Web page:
This evening I wish to make some comments on the Auditor-General’s report tabled on 20 August in relation to access to legal aid.
While the Auditor-General is complimentary of Victoria Legal Aid (VLA) for its performance in this dire financial environment, he warns that limiting eligibility criteria in order to achieve financial sustainability has serious consequences for access to justice.
He is also concerned about the VLA’s performance monitoring framework and whether it adequately reports to its board and the public about achieving statutory objectives.
The VLA plays a crucial role in our society by providing legal services to those who cannot afford them and are most in need.
Victorians who come into contact with a vast array of legal jurisdictions are assisted by VLA. Among them, of course, are victims of family violence, children and families amidst family law disputes, and those in contact with the criminal system and jurisdictions such as the Mental Health Review Board.
VLA also does essential work in areas such as immigration. The organisation provides assistance to those who otherwise simply would not receive it. These services contribute to Victorians having fair access to justice and an opportunity to be heard and treated fairly within our legal system.
VLA also provides outreach services to ensure that rural Victorians are not left without assistance. These services include the funding of community legal centres across the state, regional VLA offices and visiting services such as advice visits to several prisons.
During the reporting period we saw an increase in demand for VLA’s services by the community.
The factors identified as contributing to the increase include the current government’s sentencing policies; an increase in family violence; an increase in child protection activity; an increase in prisoner numbers; and the current economic conditions.
Despite increased demand VLA experienced funding cuts from the Napthine government in the 2012-13 reporting period. In that year, the government decided to incorporate a temporary funding increase to VLA’s base funding for 2010-11 and 2011-12 rather than making it an additional sum, which would have increased the overall funding.
At the time of the review, this was estimated to be around $5.8 million to $13.7 million less than the funding required to meet increased demand.
VLA also relies significantly on revenue received from the public purse fund, from which VLA can receive up to 35 per cent fund subject to the discretion of the Attorney-General. In 2007-08, 25 per cent of VLA’s revenue was received from the fund, an amount of $31.9 million.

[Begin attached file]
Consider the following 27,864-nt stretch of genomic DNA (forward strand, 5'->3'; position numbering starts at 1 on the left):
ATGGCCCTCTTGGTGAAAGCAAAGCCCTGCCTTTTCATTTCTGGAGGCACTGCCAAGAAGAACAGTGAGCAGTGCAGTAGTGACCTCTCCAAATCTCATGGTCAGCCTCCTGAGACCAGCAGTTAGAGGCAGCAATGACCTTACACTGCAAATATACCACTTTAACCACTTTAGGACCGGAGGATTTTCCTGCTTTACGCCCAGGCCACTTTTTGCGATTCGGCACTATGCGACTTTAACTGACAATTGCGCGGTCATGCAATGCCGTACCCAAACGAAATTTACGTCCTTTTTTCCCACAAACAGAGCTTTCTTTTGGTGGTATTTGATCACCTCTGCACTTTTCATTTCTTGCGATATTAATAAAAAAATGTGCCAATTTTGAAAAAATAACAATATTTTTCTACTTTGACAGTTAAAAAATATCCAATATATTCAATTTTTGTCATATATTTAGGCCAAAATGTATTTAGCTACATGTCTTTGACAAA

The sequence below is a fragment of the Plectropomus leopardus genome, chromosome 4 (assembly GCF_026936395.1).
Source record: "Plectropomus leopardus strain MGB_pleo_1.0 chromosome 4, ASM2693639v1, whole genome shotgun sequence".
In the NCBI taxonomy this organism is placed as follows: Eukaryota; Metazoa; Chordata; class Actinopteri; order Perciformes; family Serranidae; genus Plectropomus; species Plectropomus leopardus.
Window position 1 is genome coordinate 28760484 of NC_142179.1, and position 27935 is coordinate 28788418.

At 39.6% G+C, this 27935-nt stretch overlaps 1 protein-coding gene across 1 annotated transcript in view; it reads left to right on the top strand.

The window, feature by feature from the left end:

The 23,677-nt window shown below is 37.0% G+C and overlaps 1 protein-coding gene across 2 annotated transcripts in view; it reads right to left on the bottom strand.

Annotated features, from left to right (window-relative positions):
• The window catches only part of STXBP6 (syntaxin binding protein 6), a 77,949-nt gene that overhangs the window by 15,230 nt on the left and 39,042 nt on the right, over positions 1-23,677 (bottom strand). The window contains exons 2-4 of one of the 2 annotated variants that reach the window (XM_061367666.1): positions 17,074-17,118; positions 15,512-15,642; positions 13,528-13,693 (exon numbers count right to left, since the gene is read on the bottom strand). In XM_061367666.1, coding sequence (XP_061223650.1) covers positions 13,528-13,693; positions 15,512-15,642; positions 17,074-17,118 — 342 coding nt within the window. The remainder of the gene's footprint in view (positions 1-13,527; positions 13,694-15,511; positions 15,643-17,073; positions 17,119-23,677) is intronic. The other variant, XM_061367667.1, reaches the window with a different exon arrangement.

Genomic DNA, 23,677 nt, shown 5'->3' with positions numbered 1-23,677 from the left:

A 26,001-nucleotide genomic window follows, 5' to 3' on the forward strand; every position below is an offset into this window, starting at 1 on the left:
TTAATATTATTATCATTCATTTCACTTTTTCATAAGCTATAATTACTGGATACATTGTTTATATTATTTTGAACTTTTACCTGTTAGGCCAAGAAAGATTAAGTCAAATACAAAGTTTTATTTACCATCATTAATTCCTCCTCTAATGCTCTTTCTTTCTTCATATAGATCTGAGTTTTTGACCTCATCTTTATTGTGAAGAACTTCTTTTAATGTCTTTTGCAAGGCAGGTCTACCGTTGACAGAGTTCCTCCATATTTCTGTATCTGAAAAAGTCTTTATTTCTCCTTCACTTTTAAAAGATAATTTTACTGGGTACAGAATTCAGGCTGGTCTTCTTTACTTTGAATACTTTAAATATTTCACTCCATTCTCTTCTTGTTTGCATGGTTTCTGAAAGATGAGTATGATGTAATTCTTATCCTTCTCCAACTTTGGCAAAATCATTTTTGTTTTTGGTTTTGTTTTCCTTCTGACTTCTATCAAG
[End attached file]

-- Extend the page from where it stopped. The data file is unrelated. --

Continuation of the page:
For the last three years VLA has received $25.7 million from the fund, comprising just 15 per cent of its revenue. This is a reduction of $6.2 million. In 20122013, VLA reported a deficit of $9.3 million.
In response, VLA was forced to reassess the guidelines of eligibility for legal assistance. The organisation was no longer able to meet demand while maintaining existing levels of service.
The consequences were restricted eligibility, with fewer people qualifying for a grant of legal assistance. VLA reacted in accordance with its statutory obligations, making only the most vulnerable Victorians a priority for funding. Priority clients include people living on a low income, in custody or detention, children and those experiencing or at risk of experiencing family violence.
The Auditor-General concludes that VLA is performing its role in delivering legal services across Victoria.
These services are being provided in an environment of increased demand and limited fixed funding. The tension between these two factors is identified as further eroding access to justice for the most vulnerable Victorians.
Insofar as measures within its control, the Auditor-General recommended that VLA review its performance reporting framework to ensure a clear indicator for whether statutory obligations are being met.
Further, the Auditor-General recommends that VLA assesses the awareness of priority clients as to the services available, and a review of the legal information line service established by VLA to improve access to legal assistance. The organisation has been forced to adapt to a financial environment created by — —